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Equivalent unzippers - Lindsey Kuper [entries|archive|friends|userinfo]
Lindsey Kuper

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Equivalent unzippers [Oct. 21st, 2010|11:50 pm]
Lindsey Kuper
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In an effort to become more familiar with Coq, I've been working my way through the Software Foundations book. So far, it's been more about proving things with Coq than it's been about programming with it (although the distinction is blurry). Yesterday, though, I got to this problem. As the text explains, combine, better known as zip, is a function that takes two lists and combines them into a list of pairs. (For instance, given [0, 1, 3, 18] and [true, false, false, true], it takes those two lists and "zips" them together, producing [(0, true), (1, false), (3, false), (18, true)].)

The problem asks you to do the inverse: given the list of pairs, unzip it to produce the pair of lists. At first, the only way I could think of to do it was with map:

Fixpoint map {X Y: Type} (fn : X -> Y) (lx : list X) : list Y :=
  match lx with
  | [] => []
  | x::tx => fn x :: map fn tx
  end.

Fixpoint split {X Y : Type} (lxy : list (X*Y)) 
          : (list X * list Y) :=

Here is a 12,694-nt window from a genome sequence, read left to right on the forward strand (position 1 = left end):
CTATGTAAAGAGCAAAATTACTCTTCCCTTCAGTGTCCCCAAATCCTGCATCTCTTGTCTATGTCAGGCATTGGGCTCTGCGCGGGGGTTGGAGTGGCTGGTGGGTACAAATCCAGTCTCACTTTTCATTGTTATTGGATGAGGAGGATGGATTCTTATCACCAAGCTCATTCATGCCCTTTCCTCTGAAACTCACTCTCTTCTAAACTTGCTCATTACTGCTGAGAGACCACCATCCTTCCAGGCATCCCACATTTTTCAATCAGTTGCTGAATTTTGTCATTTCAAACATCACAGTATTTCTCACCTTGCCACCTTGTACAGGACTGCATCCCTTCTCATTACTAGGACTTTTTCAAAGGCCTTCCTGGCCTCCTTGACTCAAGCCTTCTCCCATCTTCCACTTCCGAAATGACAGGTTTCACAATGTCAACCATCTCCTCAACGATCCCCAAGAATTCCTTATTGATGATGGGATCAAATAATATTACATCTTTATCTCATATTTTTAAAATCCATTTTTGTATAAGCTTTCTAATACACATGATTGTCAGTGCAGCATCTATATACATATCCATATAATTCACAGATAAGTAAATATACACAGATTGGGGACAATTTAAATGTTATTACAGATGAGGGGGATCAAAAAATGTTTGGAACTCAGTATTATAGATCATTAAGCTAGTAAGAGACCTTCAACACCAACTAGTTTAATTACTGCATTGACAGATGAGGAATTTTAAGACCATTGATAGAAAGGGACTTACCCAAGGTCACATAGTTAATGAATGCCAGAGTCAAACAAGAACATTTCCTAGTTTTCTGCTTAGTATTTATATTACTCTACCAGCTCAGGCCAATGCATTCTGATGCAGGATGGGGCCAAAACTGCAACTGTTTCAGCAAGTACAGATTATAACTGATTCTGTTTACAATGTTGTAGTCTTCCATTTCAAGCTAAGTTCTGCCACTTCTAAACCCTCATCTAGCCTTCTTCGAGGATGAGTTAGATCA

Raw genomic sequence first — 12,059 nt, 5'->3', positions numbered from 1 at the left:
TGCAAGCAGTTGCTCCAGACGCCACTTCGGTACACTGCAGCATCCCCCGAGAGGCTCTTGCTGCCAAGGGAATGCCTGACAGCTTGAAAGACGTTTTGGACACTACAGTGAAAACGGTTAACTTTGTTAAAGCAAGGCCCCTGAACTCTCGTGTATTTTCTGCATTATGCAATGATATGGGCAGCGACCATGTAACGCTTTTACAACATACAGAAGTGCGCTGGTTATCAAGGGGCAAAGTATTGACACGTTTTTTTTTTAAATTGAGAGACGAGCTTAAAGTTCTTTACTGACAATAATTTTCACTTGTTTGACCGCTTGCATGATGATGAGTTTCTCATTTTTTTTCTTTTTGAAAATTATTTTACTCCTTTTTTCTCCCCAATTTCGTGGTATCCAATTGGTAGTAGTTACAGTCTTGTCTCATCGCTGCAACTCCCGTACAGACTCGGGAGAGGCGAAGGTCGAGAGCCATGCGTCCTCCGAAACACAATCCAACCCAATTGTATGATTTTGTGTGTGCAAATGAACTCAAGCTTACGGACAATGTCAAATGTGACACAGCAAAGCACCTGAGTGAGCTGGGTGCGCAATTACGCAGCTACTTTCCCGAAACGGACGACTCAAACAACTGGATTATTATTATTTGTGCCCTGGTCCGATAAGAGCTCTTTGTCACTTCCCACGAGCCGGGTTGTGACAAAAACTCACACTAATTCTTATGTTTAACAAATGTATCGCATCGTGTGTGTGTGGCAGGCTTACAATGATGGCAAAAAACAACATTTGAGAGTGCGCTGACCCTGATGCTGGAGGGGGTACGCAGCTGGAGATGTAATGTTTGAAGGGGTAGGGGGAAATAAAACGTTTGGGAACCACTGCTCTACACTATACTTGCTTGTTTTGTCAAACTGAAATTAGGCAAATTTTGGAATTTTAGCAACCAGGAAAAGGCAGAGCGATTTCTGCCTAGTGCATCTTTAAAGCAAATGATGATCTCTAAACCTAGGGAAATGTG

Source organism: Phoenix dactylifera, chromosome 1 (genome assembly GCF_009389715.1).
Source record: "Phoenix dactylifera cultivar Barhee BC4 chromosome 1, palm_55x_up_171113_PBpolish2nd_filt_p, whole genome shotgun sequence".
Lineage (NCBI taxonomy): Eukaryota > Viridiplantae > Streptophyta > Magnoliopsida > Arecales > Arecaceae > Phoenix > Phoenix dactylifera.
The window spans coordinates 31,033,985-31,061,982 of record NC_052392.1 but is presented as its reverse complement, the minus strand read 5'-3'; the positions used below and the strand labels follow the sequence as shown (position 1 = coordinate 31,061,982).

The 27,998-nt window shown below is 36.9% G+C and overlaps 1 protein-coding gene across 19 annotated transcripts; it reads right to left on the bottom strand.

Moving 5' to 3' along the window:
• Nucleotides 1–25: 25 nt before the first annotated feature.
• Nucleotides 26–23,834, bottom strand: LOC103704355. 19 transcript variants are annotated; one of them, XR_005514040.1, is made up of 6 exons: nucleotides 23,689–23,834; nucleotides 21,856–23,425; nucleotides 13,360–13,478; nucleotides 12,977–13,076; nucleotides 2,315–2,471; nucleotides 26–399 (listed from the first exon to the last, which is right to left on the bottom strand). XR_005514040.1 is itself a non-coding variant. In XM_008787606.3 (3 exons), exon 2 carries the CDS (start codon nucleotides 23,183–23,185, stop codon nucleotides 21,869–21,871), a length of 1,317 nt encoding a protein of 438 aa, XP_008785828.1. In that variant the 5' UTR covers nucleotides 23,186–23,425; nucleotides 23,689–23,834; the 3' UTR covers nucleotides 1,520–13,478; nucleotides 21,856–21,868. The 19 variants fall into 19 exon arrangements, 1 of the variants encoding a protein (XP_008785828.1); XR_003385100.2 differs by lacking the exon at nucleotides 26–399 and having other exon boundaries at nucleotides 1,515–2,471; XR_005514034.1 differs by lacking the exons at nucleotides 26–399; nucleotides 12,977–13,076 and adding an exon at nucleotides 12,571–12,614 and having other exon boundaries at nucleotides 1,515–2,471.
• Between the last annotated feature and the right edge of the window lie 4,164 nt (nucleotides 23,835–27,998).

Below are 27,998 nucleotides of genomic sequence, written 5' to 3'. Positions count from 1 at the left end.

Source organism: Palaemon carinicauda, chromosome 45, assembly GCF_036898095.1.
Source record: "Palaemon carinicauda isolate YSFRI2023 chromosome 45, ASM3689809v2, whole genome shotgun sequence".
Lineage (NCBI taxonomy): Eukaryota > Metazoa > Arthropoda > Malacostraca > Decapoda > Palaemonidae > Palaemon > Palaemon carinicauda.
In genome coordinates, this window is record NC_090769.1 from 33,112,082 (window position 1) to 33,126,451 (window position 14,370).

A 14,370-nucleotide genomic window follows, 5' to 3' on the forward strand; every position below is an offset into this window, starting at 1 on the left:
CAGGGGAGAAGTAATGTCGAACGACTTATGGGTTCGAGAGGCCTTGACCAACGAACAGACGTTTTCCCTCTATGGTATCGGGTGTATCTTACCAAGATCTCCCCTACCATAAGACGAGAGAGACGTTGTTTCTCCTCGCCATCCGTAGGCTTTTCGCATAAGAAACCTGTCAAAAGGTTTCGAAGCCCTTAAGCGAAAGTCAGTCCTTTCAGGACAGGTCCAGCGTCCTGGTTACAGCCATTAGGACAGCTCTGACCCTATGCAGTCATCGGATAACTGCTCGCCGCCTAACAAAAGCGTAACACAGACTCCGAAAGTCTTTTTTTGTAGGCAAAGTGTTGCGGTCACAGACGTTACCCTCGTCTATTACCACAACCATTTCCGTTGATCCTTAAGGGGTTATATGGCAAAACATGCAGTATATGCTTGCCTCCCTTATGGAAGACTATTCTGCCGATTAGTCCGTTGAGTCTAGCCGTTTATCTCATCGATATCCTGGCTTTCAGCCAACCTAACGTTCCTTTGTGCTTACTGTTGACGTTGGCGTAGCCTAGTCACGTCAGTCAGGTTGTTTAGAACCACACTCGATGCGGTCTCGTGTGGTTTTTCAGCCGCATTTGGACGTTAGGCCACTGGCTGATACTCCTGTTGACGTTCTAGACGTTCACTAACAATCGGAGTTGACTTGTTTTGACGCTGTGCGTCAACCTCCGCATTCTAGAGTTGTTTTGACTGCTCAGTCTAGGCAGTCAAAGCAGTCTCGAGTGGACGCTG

(map fst lxy, map snd lxy).

Later, I realized that I could do it in one pass provided I have a couple of accumulator arguments:

Fixpoint split' {X Y : Type} (lxy : list (X*Y))
          : (list X * list Y) :=
  let fix f (res1 : list X) (res2 : list Y) (lxy : list (X*Y)) :=
    match lxy with
    | [] => (res1, res2)
    | xy::txy => f (res1 ++ [(fst xy)]) (res2 ++ [(snd xy)]) txy
    end
  in f [] [] lxy.

So, that was fun. But the larger point is that since I'm doing it in Coq, pretty soon I'll be able to do a machine-assisted proof that split and split' are equivalent, not to mention a proof that split (or split') actually is the inverse of combine. That will be even better.

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Comments:
From: markluffel
2010-10-26 06:52 pm (UTC)

Proof language for non-PL-researchers?

Hey Lindsey et al!
If I wanted to learn one of these wild proof languages, say for doing geometric/computer-graphics proofs, what language would you recommend? I started working through a tutorial for that Omega language, which I understand is rather different from what the folks in this thread are using... but the documentation made it seem to be a better choice for a beginner.

If I'm concerned mostly with ease of use (and libraries for dealing with real numbers, I guess) what should I use?
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[User Picture]From: lindseykuper
2010-10-26 08:04 pm (UTC)

Re: Proof language for non-PL-researchers?

Hm. Have you looked at GeoProof? Apparently it talks to Coq.

In any case, I'd recommend whichever one has the best library for geometric proofs, since if it doesn't already exist you'll be spending a lot of time building up scaffolding before you can even get started.

To my knowledge, Omega's less a proof assistant than it is a general-purpose language with dependent types. Having said that, the line between the two is blurry, and I think a lot of people like Agda precisely because it straddles that line pretty well.
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